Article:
36. Letter in the NATO alphabet : TANGO
The NATO phonetic alphabet is also called the International Civil Aviation Organization (ICAO) phonetic alphabet. It goes Alfa, Bravo, Charlie … X-ray, Yankee, Zulu.

37. British thrones? : LOOS
It has been suggested that the British term “loo” comes from Waterloo (water-closet … water-loo), but no one seems to know for sure. Another suggestion is that the term comes from the card game of “lanterloo”, in which the pot was called the loo!

38. “Draft Dodger Rag” singer : OCHS
Phil Ochs was an American protest singer who was active in the days of the Vietnam War. Sadly, the singer’s mental health declined at the very time the war was winding down. Saigon fell in 1975, and Ochs committed suicide in 1976.

39. Yosemite’s range : HIGH SIERRA
The American Sierra Nevada range lies in California and Nevada. The Spanish Sierra Nevada range is in Andalusia, with the name meaning “snowy range” in Spanish.

President Abraham Lincoln passed a bill in 1864 creating the Yosemite Grant, which was the first piece of federal legislature that set aside park land for preservation and public use. The Yosemite Grant paved the way for the creation of Yellowstone as the nation’s first national park in 1872.

41. The Eagles, for short : PHI
The Philadelphia Eagles were established in 1933 and joined the National Football League as a replacement for the bankrupt Frankford Yellow Jackets, also from Philadelphia. The “Eagle” name was inspired by the Blue Eagle insignia that was used by companies who were in compliance with the National Industrial Recovery Act that was central to President Roosevelt’s New Deal Program.

42. Cavils : NITS
A cavil is a trivial objection, a nit.

43. Source of chips : SPUD
The word “spud” is used as a slang term for a potato and was first recorded in the mid-1800s, in New Zealand would you believe?

51. South ___ (Polynesia’s locale) : SEAS
The term “Polynesia” was coined in 1756 by the author Charles de Brosses, when he used it to describe all the islands in the Pacific. This was later restricted to what we now refer to as a subregion of Oceania.

52. TV series that spawned an exhibit at Chicago’s Museum of Science and Industry : CSI
The “CSI” franchise of TV shows has been tremendously successful, but seems to have finally wound down. “CSI: Miami” (the “worst” of the franchise, I think) was cancelled in 2012 after ten seasons. “CSI: NY” (the “best” of the franchise) was cancelled in 2013 after nine seasons. The original “CSI: Crime Scene Investigation”, set in Las Vegas, hung in there until 2015 when it ended with a two-hour TV movie. The youngest show in the series was “CSI: Cyber”. It lasted for two season before being canceled in 2016.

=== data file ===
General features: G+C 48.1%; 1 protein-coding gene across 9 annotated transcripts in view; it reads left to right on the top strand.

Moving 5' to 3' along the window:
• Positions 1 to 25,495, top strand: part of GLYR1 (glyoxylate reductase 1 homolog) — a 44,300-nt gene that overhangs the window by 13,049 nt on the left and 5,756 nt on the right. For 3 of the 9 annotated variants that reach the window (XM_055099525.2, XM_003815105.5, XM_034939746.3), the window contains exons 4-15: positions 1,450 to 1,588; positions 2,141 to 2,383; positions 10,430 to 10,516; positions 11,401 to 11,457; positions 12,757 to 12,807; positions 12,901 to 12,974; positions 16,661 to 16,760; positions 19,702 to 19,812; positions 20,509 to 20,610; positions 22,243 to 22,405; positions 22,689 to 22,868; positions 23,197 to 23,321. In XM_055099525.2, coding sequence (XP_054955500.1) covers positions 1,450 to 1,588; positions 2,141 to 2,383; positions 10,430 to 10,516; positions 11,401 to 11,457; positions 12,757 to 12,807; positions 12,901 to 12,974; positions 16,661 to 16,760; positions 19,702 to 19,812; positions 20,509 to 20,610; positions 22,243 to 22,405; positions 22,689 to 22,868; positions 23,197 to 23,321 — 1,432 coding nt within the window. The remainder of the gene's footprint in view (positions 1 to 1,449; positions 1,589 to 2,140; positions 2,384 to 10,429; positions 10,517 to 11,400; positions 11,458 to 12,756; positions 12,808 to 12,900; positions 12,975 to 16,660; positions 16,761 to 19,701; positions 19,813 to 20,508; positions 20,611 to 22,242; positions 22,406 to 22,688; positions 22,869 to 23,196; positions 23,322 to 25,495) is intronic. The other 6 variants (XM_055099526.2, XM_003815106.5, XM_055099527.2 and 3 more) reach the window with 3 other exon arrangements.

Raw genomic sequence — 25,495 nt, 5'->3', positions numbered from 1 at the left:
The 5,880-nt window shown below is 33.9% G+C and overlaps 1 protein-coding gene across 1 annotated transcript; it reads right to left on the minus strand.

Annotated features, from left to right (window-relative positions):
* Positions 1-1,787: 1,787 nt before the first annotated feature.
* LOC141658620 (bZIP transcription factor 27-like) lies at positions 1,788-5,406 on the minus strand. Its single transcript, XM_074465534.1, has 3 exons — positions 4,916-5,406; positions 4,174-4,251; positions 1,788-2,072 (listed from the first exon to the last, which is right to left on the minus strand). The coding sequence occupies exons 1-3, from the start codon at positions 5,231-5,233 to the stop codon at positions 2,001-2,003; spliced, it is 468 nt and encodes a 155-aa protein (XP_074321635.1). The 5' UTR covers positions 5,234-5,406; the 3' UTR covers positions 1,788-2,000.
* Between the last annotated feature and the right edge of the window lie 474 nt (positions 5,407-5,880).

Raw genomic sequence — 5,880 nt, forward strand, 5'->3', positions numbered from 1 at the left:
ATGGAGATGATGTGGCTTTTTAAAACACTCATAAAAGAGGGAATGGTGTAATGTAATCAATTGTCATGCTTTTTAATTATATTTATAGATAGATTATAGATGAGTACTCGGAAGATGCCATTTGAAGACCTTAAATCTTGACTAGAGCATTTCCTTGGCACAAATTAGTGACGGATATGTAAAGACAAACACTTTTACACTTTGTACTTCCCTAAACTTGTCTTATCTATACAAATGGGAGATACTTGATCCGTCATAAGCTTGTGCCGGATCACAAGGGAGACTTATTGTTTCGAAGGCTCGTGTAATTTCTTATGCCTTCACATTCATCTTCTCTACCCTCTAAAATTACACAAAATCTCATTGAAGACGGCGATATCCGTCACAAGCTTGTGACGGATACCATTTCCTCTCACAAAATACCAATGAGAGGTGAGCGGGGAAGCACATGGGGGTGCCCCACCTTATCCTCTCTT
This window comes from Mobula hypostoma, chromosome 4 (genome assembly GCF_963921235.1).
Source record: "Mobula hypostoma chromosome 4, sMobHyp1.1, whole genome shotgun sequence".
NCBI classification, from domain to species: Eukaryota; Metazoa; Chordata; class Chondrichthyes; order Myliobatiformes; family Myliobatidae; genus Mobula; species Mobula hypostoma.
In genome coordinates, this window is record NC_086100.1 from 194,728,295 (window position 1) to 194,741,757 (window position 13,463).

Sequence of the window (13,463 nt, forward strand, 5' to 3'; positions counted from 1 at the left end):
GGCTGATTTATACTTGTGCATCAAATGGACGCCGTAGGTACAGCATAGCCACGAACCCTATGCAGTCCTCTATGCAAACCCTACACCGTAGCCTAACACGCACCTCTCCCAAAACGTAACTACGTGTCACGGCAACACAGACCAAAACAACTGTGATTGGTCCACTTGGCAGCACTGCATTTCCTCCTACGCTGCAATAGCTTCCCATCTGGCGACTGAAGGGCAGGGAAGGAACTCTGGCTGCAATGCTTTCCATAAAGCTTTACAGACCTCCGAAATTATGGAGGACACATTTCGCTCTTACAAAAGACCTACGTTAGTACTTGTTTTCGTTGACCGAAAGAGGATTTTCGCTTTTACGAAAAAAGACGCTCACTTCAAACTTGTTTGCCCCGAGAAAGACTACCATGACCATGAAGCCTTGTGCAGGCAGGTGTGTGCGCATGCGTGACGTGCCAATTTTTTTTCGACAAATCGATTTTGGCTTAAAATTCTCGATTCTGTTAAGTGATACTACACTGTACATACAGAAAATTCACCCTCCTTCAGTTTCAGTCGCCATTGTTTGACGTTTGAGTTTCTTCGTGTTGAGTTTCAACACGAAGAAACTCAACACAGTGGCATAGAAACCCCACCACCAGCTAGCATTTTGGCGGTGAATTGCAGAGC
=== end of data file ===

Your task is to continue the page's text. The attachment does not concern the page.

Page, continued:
53. First black woman elected to Congress, 1968 : SHIRLEY CHISHOLM
When Shirley Chisholm was elected to the US House of Representatives in 1968, she became the first African-American member of the US Congress. Four years later, Chisholm was the first African-American to run for the Democratic Party’s presidential nomination.

56. Uffizi Gallery’s river : ARNO
The Arno is the principal river in the Tuscany region of Italy, passing through the cities of Florence and Pisa. Famously the Arno flooded in 1966, the worst flood in the region for centuries. There were numerous deaths and extensive destruction of priceless art treasures, particularly in Florence.

The Uffizi Gallery is one of the oldest art museums in the western world and is housed in the Palazzo degli Uffizi in Florence, Italy. The Palazzo was built in 1560, intended to house the offices of the Florentine magistrates. This original usage gave the gallery its name, as “uffizi” is Italian for “offices”.

58. India with four Grammys : ARIE
India.Arie is an American soul and R&B singer who was born India Arie Simpson in Denver, Colorado.

59. G.I.’s wear : TAGS
The initials “G.I.” stand for “Government Issue”, and not “General Infantry” as is often believed. GI was first used in the military to denote equipment made from Galvanized Iron and during WWI, incoming German shells were nicknamed “GI cans”. Soon after, the term GI came to be associated with “Government Issue” and eventually became an adjective to describe anything associated with the Army.

61. Group of 435 pols : REPS
The number of seats in the US House of Representatives has been 435 since the year 1913, although there was a temporary increase to 437 seats at the time of the admission of Alaska and Hawaii to the Union. The number of representatives assigned to each state is proportional to that state’s population, except that each state is guaranteed a minimum of one delegate by the US Constitution.

Down
1. Fixes : SPAYS
Our verb “to spay”, meaning “to surgically remove the ovaries of” (an animal) comes from an old Anglo-French word “espeier” meaning “to cut with a sword”.

2. Excite : GIN UP
“To gin up” is a slang term meaning “to enliven, excite”. The term probably derives from the older “to ginger up”. Gingering up was the rather nasty practice of putting ginger up inside a horse to make it lively and move with a high tail.

3. Actress on “Orange Is the New Black” : TAYLOR SCHILLING
“Orange Is the New Black” is a very entertaining comedy-drama series made by Netflix about an upper middle-class woman who goes to jail for a drug-related offense committed ten years earlier, in her youth. The series is based on a memoir by Piper Kerman called “Orange Is the New Black: My Year in a Women’s Prison”.

4. Trans-Pacific flight destination, for short : SFO